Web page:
As noted above, address filter ensures that only addresses within the size of memory 26 are applied. As should be apparent, it is preferable to select PN state generators that do not produce large sequences of addresses that are greater than N. In other words, it is advantageous to pick the PN generator length L so that 2L−1 ≦N<2L. Also, it is preferable to configure PN state machine 22 with the ability to advance the PN generator many times into the future, and store the list of intermediate states during the processing cycle of memory 26, so that a suitable address may be generated with sufficient speed. This ensures that the PN clock rate need be at most be twice the interleaver rate.

In another embodiment of the invention, a value V may be subtracted from the address generated by the PN state machine. The result is then address is retained only if it lies within 1 and N. Values V of 1 or 64 are acceptable. In still another embodiment of the invention, the number V maybe subtracted when the right most registers of the state machine have a value of between V and N−1+V, and used without subtraction of V otherwise.

As is widely known, the use of simple “block” interleavers does not provide optimal performance for turbo coding. Without the use of block interleaving, however, or some other more regular interleaving scheme, it is typically necessary to use a “look-up-table” that specifies the sequence of addresses at which the data should be read out.

For the larger block sizes necessary to perform turbo coding optimally, such look-up-tables require significant amounts of additional on-chip memory—sometimes on the order to the interleaver memory itself. This memory can take up a significant amount of chip space, which in turn increases the cost and power consumption of the chip. Thus, an advantage of the invention is that more effective interleaving can be performed that provides high performance coding and decoding with a minimum of additional complexity. By using a PN state machine to generate the addresses, more complex interleaving can performed, and therefore higher performance coding and decoding obtained, with reduced circuit space and power consumption.

In an alternative embodiment of the invention, counter 18 may be replaced with another state machine. A second PN state machine could be used in place of counter 18, so long as the two PN state machines covered the necessary address space in different order. (Alternatively, a counter could simply be considered a PN state machine having a PN sequence equal to the binary counting sequence.)

In an alternative embodiment of the invention, the sequence of the PN states generated is adjusted to further increase performance with little additional complexity. For a set of PN states S1, S1, S3 . . . SN an integer k is found that is relatively prime to the period of the PN sequence 2L−1. The state sequence is then defined as S(ki mod N)+1 to the index I, for each 0<=I<N. If N=2L−1 this amounts to clocking the PN generator k times to obtain the next PN state. Significant performance improvements may be obtained by choosing k to be on the order of L.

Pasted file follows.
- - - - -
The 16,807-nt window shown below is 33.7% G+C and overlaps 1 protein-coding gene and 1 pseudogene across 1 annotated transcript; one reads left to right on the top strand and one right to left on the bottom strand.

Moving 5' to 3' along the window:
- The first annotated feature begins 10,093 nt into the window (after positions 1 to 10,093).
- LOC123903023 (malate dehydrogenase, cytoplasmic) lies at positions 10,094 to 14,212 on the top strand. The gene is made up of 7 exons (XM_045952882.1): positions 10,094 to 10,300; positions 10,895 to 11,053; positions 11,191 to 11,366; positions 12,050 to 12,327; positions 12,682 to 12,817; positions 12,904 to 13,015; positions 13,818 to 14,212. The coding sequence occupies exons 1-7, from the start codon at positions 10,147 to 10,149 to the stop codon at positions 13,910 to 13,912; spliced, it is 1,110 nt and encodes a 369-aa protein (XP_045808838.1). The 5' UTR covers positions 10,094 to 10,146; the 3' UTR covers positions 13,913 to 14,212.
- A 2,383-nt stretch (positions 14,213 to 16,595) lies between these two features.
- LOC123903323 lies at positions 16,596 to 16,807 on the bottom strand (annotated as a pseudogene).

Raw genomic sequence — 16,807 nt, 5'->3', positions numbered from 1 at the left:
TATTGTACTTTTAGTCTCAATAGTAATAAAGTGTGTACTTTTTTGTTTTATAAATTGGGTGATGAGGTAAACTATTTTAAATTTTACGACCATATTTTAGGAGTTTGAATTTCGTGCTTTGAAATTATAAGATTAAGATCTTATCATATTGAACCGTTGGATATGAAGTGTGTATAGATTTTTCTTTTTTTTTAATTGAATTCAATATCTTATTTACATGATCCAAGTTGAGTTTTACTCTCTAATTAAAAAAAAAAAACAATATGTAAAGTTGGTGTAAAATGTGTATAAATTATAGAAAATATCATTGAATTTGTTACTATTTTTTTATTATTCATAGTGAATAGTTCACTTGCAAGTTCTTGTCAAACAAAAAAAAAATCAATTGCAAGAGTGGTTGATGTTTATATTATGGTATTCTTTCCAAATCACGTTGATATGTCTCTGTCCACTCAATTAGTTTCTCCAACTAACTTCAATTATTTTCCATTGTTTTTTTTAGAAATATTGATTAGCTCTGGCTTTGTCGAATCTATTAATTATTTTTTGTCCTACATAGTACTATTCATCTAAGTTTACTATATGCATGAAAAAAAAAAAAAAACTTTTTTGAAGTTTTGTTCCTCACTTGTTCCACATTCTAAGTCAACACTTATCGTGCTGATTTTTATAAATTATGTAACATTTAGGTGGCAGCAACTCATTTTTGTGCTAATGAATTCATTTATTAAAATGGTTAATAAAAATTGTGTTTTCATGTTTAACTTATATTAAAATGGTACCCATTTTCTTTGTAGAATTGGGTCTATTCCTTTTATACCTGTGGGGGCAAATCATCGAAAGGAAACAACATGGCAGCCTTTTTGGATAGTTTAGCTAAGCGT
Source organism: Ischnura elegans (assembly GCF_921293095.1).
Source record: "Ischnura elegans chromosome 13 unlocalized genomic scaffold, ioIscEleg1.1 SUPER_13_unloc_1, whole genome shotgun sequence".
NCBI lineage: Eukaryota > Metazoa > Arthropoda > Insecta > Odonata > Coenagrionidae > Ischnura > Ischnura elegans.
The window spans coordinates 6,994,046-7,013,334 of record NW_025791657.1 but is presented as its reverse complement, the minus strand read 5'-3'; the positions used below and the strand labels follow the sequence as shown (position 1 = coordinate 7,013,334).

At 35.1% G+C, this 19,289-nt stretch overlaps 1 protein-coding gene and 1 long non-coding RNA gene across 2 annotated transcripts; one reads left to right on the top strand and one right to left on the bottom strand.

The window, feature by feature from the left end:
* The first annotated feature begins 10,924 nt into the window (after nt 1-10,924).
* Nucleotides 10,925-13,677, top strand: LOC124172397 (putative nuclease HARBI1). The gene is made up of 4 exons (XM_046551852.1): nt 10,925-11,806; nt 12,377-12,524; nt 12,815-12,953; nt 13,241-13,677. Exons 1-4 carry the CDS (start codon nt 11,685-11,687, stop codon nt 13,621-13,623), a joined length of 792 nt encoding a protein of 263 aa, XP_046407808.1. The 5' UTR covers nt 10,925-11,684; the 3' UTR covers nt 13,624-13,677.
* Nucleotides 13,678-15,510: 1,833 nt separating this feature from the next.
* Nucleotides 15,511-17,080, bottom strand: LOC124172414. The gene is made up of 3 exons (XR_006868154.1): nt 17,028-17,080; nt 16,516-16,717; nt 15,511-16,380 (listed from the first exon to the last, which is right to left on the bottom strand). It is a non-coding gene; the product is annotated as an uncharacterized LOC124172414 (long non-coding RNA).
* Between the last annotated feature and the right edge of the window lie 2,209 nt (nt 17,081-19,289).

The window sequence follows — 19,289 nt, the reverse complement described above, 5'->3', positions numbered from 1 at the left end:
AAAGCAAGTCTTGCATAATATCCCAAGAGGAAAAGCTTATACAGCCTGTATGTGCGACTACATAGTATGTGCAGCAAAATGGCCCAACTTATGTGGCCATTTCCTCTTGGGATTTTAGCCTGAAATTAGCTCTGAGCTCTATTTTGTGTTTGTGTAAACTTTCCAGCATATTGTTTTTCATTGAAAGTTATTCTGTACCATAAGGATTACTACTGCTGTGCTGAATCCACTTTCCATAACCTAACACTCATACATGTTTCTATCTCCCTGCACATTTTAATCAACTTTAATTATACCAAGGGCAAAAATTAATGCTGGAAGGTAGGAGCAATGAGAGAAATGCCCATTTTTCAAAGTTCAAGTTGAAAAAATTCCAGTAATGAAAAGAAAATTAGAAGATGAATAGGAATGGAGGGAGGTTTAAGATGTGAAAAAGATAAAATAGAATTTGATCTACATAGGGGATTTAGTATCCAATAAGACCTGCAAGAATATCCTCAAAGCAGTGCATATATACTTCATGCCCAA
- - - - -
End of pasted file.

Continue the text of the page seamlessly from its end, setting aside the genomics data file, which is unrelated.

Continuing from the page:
In still another embodiment of the invention, two or more interleavers may be interlaced to generate a single interleaver of larger span. The two interleavers can both be polynomial based, and generally use different polynomial. Combination of polynomial based and other types of interleavers is also contemplated.

In one example, two interleavers of equal length can be used in parallel to generate a single permutation in which the even and odd indices are permuted separately. This may be useful if the decoder needs to access two adjacent symbols of the interleaver input/output simultaneously without the use of a dual port memory.

In another example, two interleavers of different size may be interlaced to form a larger interleaver that is not an integral power of 2. For instance, interleavers of span 2047 and 1023 may be interlaced to construct a larger interleaver of span 3070. The two constituent interleavers are obtained from primitive polynomials of degree 11 and 10 respectively.

FIGS. 3A and 3B illustrate two PN sequence generators when configured in accordance with one embodiment of the invention. Referring to FIG. 3A, a set of latches 50(1)-50(L) store state variables S1-SL. Polynomial coefficients C1-CL−1 are applied to AND-gates 52(1)-52(L-1), which also receive the state variables S1-SL−1. State variables S1-SL−1 are also applied to the input of the next latch. XOR-gates 54(1)-(L-1) receive the outputs of AND-gates 52(1)-(L). XOR-gates 54(1)-54(L-2) also receive the outputs of adjacent XOR-gates 54(2)-54(L-1), and XOR-gate 54(L) also receives the output of latch 50(L). The output of XOR-gate 54(1) is the output of the PN state machine, as well as the input to latch 50(1).

During operation, the polynomial coefficients determine the way the state variables change as data is clocked through. The application of different polynomials changes the particular PN sequence generated, and the selection of certain polynomials generates a sequence of addresses which allow nearly optimal interleaving to be performed. By using a PN generated sequence, a circuit like that shown in FIG. 2A can use used. Such a circuit occupies significantly less circuit area than a corresponding look-up-table, and therefore reduces the overall required chip area to implement the turbo coder.